footprints, too. By pinpointing the brain areas involved in spiritual
experiences and tracing how such experiences arise, the scientists hope to
learn whether anyone can have such experiences, and why spiritual
experiences have the qualities they do.

I could hear the singing of the planets, and wave after wave of light
washed over me. But ... I was the light as well ... I no longer existed as
a separate 'I' ... I saw into the structure of the universe. I had the
impression of knowing beyond knowledge and being given glimpses into ALL.

That was how author Sophy Burnham described her experience at Machu Picchu,
in her 1997 book "The Ecstatic Journey." Although there was no scientist
around to whisk her into a SPECT machine and confirm that her orientation
area was AWOL, it was almost certainly quiescent. That said, just because
an experience has a neural correlate does not mean that the experience
exists "only" in the brain, or that it is a figment of brain activity with
no independent reality. Think of what happens when you dig into an apple
pie. The brain's olfactory region registers the aroma of the cinnamon and
fruit. The somatosensory cortex processes the feel of the flaky crust on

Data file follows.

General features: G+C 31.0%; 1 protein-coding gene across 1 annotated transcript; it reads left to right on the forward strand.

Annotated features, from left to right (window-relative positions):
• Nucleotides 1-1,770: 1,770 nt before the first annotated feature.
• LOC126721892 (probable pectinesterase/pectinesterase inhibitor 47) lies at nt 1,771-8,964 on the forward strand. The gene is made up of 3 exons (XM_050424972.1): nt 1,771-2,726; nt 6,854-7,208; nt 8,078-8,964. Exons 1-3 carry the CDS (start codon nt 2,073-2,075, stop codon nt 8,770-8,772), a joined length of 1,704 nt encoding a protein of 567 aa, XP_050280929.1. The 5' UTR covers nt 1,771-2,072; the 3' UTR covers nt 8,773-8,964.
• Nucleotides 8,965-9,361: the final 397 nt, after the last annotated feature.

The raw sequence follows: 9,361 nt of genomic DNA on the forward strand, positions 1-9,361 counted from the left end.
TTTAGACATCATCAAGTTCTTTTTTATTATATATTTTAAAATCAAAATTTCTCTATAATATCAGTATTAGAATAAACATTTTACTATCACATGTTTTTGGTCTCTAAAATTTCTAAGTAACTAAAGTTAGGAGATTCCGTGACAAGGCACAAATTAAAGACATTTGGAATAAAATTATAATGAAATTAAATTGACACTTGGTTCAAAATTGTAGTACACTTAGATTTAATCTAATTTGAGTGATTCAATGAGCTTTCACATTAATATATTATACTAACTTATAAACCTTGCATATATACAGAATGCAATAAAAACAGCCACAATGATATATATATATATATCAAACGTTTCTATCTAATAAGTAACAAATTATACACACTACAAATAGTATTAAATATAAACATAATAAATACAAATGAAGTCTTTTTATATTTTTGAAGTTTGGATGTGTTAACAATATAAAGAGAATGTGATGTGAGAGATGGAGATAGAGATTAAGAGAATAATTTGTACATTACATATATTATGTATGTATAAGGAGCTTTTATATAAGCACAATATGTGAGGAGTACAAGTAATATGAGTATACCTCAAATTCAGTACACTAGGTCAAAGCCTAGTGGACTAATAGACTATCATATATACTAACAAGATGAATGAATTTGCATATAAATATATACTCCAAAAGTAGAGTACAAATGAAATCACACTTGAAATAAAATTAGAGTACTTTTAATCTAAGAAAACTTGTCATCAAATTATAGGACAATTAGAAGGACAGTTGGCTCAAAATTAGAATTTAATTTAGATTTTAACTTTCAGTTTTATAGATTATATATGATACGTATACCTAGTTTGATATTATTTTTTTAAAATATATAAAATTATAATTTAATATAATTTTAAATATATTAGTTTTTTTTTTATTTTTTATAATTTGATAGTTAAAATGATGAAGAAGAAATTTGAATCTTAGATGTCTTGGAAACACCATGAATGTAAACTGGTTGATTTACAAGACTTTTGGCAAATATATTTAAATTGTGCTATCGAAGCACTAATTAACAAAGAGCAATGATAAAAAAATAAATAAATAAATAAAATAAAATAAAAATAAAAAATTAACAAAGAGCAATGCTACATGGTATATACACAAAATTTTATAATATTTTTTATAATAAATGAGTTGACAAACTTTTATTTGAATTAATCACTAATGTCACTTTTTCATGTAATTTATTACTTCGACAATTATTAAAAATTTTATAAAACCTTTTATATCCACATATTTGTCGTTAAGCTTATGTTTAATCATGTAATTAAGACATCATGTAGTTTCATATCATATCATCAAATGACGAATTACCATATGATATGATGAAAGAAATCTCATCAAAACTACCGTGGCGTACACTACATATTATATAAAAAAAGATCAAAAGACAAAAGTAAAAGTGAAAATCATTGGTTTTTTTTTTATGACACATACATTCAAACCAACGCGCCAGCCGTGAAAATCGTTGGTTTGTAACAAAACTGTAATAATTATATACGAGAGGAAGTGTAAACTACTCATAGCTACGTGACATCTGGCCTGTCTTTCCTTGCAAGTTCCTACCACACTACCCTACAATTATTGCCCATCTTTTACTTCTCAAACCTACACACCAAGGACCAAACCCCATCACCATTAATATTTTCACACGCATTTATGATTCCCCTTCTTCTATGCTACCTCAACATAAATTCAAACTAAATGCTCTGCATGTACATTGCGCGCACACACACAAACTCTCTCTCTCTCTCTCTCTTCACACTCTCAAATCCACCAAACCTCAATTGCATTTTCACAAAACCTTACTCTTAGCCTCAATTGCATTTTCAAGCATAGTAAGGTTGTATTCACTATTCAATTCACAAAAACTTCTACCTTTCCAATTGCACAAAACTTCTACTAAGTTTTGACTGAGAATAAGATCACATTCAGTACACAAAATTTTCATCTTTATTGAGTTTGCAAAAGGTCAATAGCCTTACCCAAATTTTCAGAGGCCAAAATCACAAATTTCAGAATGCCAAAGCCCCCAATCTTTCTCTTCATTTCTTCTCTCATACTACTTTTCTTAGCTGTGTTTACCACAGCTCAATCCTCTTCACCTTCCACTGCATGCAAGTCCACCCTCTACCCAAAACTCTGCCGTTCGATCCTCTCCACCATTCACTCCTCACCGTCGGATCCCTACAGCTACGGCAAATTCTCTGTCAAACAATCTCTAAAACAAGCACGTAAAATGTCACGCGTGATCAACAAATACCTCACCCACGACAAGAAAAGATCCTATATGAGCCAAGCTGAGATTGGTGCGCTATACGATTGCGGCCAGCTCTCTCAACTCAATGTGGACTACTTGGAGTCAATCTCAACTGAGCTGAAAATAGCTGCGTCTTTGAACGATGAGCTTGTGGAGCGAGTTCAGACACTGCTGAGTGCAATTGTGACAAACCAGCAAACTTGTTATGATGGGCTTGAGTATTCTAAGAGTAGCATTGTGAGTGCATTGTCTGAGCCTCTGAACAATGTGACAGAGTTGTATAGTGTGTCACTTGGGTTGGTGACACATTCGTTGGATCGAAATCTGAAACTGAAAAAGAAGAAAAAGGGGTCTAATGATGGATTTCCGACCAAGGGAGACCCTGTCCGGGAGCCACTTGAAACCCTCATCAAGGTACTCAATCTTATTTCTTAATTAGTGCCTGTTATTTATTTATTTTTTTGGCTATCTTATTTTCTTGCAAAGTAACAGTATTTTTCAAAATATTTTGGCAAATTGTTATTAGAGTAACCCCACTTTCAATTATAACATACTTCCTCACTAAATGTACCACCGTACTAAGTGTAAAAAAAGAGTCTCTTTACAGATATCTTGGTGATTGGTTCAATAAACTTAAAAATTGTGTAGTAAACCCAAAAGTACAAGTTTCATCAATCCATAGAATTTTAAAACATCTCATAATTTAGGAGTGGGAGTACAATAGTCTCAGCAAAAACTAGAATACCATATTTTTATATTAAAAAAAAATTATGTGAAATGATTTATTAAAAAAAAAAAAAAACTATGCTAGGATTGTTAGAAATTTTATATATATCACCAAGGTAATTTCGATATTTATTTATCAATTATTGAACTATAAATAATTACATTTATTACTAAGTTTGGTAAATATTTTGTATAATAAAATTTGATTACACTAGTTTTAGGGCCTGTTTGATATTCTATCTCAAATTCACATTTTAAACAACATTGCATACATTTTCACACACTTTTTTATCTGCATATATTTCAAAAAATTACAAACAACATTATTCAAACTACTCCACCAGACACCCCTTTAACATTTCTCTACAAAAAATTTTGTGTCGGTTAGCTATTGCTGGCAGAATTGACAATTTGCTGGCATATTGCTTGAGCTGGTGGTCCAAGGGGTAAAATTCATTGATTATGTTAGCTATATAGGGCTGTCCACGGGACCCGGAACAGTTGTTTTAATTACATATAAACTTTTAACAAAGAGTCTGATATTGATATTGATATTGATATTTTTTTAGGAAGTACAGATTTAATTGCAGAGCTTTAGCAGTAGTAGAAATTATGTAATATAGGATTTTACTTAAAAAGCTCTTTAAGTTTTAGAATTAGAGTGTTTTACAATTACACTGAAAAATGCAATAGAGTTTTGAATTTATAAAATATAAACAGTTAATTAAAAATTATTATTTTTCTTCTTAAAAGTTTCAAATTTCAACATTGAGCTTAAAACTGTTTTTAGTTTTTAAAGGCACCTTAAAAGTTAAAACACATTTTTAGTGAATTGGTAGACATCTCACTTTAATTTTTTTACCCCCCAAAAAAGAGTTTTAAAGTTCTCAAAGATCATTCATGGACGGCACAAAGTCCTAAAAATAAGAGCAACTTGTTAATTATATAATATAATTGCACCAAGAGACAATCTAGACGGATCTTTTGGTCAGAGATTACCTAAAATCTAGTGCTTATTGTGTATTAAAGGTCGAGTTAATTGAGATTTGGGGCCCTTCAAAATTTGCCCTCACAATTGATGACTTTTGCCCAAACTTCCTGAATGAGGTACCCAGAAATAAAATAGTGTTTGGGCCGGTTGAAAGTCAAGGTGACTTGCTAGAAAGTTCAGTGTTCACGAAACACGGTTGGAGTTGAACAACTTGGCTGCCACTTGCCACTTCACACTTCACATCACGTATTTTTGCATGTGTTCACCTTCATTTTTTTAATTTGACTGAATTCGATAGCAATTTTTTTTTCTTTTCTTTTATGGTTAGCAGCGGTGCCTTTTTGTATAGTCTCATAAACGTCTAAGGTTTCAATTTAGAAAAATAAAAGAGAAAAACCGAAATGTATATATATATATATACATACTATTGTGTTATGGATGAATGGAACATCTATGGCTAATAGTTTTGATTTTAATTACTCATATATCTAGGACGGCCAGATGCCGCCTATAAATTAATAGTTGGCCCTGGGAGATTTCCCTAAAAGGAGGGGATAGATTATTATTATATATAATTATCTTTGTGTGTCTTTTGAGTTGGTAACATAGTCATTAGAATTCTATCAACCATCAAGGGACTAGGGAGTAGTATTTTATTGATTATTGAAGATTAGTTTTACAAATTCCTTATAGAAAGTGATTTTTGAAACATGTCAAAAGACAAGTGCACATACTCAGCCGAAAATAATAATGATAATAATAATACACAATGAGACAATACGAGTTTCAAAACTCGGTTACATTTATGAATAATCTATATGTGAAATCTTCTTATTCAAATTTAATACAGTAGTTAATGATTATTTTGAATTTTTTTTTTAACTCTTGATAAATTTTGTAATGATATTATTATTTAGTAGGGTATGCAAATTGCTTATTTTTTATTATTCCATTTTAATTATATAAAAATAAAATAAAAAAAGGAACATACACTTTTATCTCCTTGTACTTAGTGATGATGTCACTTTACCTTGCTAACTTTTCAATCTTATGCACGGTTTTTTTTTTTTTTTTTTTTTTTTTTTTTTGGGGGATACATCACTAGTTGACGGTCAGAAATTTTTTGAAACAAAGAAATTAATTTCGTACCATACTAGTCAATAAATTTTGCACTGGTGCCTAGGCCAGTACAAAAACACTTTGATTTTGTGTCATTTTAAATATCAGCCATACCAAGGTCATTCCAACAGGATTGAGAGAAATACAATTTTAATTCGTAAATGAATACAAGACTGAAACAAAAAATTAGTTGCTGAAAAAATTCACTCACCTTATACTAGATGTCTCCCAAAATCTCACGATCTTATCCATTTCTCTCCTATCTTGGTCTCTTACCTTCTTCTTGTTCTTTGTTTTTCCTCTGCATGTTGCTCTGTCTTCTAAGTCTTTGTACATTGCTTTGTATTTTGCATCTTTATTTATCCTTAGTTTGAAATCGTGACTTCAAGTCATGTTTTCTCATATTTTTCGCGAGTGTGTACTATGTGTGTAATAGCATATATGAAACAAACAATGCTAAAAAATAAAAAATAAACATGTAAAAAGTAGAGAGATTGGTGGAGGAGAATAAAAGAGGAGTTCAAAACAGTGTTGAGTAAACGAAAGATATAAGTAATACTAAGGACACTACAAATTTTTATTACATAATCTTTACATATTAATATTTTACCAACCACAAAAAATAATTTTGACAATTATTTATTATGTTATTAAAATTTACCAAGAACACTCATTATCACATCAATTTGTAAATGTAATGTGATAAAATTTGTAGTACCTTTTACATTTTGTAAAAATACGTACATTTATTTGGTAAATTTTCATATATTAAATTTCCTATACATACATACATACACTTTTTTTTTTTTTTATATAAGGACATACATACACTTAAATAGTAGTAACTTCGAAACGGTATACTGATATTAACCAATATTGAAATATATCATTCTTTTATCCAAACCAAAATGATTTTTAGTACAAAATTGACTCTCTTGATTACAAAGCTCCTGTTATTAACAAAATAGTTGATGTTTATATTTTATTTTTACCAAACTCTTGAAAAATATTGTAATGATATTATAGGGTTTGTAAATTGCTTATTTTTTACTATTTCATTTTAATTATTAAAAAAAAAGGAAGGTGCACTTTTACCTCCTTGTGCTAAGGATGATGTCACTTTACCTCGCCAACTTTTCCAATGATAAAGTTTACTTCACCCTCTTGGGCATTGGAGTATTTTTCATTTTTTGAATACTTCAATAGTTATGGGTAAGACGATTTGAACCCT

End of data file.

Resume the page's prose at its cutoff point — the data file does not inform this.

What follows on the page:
the tongue and lips. The visual cortex registers the sight of the pie.
Remembrances of pies past (Grandma's kitchen, the corner bake shop ...)
activate association cortices. A neuroscientist with too much time on his
hands could undoubtedly produce a PET scan of "your brain on apple pie."
But that does not negate the reality of the pie. "The fact that spiritual
experiences can be associated with distinct neural activity does not
necessarily mean that such experiences are mere neurological illusions,"
Newberg insists. "It's no safer to say that spiritual urges and sensations
are caused by brain activity than it is to say that the neurological
changes through which we experience the pleasure of eating an apple cause
the apple to exist." The bottom line, he says, is that "there is no way to
determine whether the neurological changes associated with spiritual
experience mean that the brain is causing those experiences ... or is
instead perceiving a spiritual reality."

In fact, some of the same brain regions involved in the pie experience
create religious experiences, too. When the image of a cross, or a Torah
crowned in silver, triggers a sense of religious awe, it is because the
brain's visual-association area, which interprets what the eyes see and
connects images to emotions and memories, has learned to link those images
to that feeling. Visions that arise during prayer or ritual are also
generated in the association area: electrical stimulation of the temporal
lobes (which nestle along the sides of the head and house the circuits